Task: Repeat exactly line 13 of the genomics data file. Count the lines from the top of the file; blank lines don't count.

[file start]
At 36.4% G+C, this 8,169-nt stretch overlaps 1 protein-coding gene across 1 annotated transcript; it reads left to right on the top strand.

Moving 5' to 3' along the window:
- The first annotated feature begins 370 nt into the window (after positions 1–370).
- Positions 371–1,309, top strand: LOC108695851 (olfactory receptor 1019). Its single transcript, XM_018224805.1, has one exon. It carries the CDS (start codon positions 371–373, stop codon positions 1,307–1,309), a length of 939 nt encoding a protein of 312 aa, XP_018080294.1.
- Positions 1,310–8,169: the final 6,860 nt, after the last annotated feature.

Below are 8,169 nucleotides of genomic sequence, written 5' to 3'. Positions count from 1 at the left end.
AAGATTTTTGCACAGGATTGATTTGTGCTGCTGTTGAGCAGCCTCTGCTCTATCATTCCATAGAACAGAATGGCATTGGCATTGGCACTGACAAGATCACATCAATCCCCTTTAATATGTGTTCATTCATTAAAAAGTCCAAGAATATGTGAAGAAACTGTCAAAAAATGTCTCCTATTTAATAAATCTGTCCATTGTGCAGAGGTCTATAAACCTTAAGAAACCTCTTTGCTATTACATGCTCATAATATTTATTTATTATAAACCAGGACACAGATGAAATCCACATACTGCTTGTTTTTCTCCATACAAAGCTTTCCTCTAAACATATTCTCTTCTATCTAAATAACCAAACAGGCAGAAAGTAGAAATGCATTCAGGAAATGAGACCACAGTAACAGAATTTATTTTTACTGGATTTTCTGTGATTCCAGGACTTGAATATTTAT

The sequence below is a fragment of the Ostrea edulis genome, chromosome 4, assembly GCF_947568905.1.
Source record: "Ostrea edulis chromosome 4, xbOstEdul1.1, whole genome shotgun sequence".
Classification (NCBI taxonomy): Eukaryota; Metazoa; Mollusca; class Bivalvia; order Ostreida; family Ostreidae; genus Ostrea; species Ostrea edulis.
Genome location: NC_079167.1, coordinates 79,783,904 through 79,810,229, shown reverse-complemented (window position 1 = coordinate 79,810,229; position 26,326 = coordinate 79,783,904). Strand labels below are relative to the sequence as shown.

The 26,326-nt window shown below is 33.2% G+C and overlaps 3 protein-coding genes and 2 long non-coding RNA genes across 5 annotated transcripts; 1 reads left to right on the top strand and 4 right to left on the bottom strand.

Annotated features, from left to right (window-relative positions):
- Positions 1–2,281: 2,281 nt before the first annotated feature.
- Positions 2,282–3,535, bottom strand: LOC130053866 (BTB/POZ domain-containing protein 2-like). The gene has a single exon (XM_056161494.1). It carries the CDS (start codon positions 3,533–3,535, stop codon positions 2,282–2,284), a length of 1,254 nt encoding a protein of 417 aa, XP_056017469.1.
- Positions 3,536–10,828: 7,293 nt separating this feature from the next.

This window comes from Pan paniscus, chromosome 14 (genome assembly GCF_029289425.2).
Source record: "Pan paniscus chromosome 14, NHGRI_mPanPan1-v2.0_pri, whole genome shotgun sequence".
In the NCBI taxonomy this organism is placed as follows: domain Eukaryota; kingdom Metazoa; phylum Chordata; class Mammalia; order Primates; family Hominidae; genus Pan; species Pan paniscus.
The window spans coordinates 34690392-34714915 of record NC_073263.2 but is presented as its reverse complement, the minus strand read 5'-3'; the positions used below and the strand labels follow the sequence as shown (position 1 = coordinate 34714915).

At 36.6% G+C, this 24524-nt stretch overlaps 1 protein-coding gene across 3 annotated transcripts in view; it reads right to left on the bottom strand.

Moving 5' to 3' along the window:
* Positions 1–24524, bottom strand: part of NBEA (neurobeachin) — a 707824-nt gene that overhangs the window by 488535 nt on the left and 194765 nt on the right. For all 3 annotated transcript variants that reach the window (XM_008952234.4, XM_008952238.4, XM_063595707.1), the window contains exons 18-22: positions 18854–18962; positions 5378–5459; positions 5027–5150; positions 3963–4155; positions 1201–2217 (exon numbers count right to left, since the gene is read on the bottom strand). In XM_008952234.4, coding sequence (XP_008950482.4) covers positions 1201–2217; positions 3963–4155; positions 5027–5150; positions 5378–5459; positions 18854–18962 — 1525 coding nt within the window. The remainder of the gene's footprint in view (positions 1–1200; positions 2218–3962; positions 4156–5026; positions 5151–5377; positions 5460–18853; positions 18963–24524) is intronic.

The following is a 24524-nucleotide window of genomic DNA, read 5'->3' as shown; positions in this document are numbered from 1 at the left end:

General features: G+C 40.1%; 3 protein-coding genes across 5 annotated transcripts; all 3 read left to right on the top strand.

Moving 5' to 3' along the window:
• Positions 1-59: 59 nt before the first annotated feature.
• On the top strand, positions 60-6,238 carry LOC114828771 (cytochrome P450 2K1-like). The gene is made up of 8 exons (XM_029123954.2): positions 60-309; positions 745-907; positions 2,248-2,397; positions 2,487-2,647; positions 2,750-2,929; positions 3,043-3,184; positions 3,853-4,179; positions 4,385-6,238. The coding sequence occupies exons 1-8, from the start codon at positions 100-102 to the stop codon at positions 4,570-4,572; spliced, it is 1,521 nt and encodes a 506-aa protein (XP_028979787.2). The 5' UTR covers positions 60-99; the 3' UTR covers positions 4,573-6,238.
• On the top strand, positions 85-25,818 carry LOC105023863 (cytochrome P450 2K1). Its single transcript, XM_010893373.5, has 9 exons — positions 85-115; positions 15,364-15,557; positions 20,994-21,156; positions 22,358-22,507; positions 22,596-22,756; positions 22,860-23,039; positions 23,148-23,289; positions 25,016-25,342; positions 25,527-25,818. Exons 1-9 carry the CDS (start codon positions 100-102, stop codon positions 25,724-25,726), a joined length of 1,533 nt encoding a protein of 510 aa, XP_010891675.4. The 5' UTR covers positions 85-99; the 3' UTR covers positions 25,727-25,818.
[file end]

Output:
Annotated features, from left to right (window-relative positions):